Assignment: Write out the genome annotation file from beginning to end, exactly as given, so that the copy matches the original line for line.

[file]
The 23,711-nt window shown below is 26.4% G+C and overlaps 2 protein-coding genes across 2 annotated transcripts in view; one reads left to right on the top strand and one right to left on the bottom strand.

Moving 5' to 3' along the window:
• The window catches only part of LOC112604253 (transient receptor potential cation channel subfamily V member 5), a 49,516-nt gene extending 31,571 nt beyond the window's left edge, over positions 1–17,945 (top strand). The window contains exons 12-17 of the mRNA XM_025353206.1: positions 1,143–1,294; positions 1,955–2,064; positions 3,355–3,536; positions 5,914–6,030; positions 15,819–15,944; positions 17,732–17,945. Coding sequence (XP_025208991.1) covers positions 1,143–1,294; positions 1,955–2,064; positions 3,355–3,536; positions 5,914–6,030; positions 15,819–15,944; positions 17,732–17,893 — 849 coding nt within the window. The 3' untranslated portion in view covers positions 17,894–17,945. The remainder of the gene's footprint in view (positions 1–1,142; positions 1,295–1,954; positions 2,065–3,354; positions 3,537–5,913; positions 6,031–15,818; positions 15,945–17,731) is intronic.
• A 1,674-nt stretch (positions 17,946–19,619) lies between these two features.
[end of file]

The 23,711-nt window shown below is 26.4% G+C and overlaps 2 protein-coding genes across 2 annotated transcripts in view; one reads left to right on the top strand and one right to left on the bottom strand.

Moving 5' to 3' along the window:
• The window catches only part of LOC112604253 (transient receptor potential cation channel subfamily V member 5), a 49,516-nt gene extending 31,571 nt beyond the window's left edge, over positions 1–17,945 (top strand). The window contains exons 12-17 of the mRNA XM_025353206.1: positions 1,143–1,294; positions 1,955–2,064; positions 3,355–3,536; positions 5,914–6,030; positions 15,819–15,944; positions 17,732–17,945. Coding sequence (XP_025208991.1) covers positions 1,143–1,294; positions 1,955–2,064; positions 3,355–3,536; positions 5,914–6,030; positions 15,819–15,944; positions 17,732–17,893 — 849 coding nt within the window. The 3' untranslated portion in view covers positions 17,894–17,945. The remainder of the gene's footprint in view (positions 1–1,142; positions 1,295–1,954; positions 2,065–3,354; positions 3,537–5,913; positions 6,031–15,818; positions 15,945–17,731) is intronic.
• A 1,674-nt stretch (positions 17,946–19,619) lies between these two features.